In Shakespeare and the Staging of English History, Janette Dillon aims to reconstruct stage pictures on early modern stages for selected scenes from Shakespeare's history plays. The book begins with a discussion of the opening [End Page 262] stage direction of 1 Henry VI, reasoning how an important stage property, the coffin, is borne and adorned, in what order each attendant enters, what position on the stage each character occupies, and what kind of atmosphere as a whole is created onstage. By focusing primarily on the logic of spatial allotment of both stage properties and characters, Dillon's approach to Shakespeare's history plays reflects the perspective of a professor of drama, who envisions the plays in detailed stage performances.
One of the most intriguing features of the book is Dillon's claim that it centers on "the nature and meaning of performance on early modern stages" (5). Our knowledge about the actual productions of Shakespeare plays in the Renaissance is very limited because unlike written texts that may survive over time, stage productions are ephemeral without modern filming devices. Dillon mentions the existence of evidence such as "inventories of costumes and props and occasional eyewitness testimony" (1), and this circumstantial evidence has inspired her discussion. However, the main parts of her reinterpretations are still based on clues from stage directions and lines from characters within the plays. Dillon makes an apology on the very first page of the introduction by informing us that "words like 'probably' will figure frequently" (1). This apology may be considered a self-evident drawback by some critics. I have in mind the word "conjectured" that E. K. Chambers uses in his criticism of Edmond Malone's description of the sign of the Globe, and Chambers's skeptical comment, "I do not know where he got this information."1 However, just like all defenses of poetry since Aristotle, which shield the imaginary and the fictitious, Dillon's apology can be considered justifiable. She explains, at least, how she has inferred her probable stage pictures. Since even the authorship of the plays attributed to Shakespeare has long been a subject of contention, conjectures about original Shakespearean staging practices are naturally difficult and debatable.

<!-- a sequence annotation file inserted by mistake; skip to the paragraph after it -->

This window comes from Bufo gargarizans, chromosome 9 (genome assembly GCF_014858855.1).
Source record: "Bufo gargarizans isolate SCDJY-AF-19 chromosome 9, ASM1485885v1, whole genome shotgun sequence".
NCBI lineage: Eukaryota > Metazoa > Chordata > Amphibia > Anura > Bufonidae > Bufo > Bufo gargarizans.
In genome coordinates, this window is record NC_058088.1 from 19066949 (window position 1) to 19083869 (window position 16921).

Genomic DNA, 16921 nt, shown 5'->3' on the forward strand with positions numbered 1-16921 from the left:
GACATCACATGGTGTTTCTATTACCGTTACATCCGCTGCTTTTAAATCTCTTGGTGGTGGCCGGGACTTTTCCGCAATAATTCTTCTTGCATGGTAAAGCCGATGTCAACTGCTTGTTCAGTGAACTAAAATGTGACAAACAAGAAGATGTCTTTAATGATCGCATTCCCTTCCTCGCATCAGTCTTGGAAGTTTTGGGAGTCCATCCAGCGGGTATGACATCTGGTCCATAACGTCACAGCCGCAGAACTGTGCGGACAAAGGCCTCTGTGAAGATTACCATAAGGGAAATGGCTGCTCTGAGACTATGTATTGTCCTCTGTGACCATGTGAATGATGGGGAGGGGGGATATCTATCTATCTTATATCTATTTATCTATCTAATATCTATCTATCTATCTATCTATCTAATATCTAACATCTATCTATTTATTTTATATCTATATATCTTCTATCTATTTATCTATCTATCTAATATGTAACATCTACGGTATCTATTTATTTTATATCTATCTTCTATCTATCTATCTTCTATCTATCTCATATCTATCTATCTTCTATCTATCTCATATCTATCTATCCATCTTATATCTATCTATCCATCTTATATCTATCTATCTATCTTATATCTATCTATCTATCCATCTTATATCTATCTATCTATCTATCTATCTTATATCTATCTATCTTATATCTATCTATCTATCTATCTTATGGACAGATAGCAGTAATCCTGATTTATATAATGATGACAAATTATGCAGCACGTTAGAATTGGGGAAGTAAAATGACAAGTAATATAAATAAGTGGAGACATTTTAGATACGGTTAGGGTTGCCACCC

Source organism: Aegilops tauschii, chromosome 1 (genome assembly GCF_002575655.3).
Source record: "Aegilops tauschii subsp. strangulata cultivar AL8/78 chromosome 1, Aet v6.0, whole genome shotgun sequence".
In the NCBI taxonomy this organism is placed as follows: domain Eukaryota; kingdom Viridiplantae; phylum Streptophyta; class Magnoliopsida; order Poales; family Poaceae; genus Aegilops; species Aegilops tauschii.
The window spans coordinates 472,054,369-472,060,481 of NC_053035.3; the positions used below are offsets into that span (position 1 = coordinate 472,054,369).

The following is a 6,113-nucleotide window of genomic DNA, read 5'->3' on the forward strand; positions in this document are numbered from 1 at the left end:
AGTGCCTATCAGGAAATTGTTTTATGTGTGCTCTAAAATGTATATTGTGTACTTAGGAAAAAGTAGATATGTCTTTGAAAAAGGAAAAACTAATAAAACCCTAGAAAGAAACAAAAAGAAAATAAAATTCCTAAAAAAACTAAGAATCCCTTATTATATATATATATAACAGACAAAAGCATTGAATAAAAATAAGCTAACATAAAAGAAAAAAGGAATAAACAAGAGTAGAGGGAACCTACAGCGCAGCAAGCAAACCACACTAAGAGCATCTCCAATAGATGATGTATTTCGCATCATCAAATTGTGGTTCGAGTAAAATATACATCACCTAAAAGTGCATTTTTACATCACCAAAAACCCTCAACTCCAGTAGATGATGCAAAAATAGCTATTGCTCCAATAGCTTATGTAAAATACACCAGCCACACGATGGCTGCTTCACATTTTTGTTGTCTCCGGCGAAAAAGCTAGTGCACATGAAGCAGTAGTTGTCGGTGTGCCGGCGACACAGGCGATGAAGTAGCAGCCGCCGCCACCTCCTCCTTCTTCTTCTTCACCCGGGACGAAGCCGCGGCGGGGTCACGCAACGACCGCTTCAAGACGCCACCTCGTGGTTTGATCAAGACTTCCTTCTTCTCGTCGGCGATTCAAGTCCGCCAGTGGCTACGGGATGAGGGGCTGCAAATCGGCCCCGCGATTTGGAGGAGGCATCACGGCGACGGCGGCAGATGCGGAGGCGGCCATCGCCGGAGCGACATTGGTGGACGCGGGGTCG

A basic premise of the book is that space onstage parallels social relationships, not just for early modern actors but also for early modern audiences. Dillon writes that "early modern actors and audiences had a strong shared sense of 'right' and 'wrong' about position and movement in social space and were inured to the idea that spatial and kinetic practice encoded certain aspects of social relationship" (7). She adds a note here that on spatial codes in the early modern period, we can refer to her earlier study The Language of Space in Court Performance, 1400-1625 (Cambridge University Press, 2010). Nevertheless, since the premise is critical to the whole book, it requires more elaboration than this note and the two brief examples she gives subsequently—the everyday practice of children kneeling to their fathers and women sitting on the left of men (7).
Actually, not only the stage but also the whole theater, with its differently priced seating and spaces (groundlings did not have seats), was encoded with meanings of social relationship. Even though Dillon pays very little attention to the immediate spatial context of the stage, from critics such as Andrew Gurr, [End Page 263] a major academic advisor to the reconstruction of the Globe in London, we learn about the spatial arrangement of the theater in the form of a circle around the stage. Gurr brings attention to the significance of this circular notion of theatrical space at the beginning of Playgoing in Shakespeare's London, where he points out that "Shakespearean playgoers were members of a crowd surrounding the speakers," and there were even some seats behind the stage indicating the occupants' "social eminence."2 This important fact about the existence of different viewing angles is only mentioned in parentheses, where Dillon uses the term "front" as she refers to the position of the...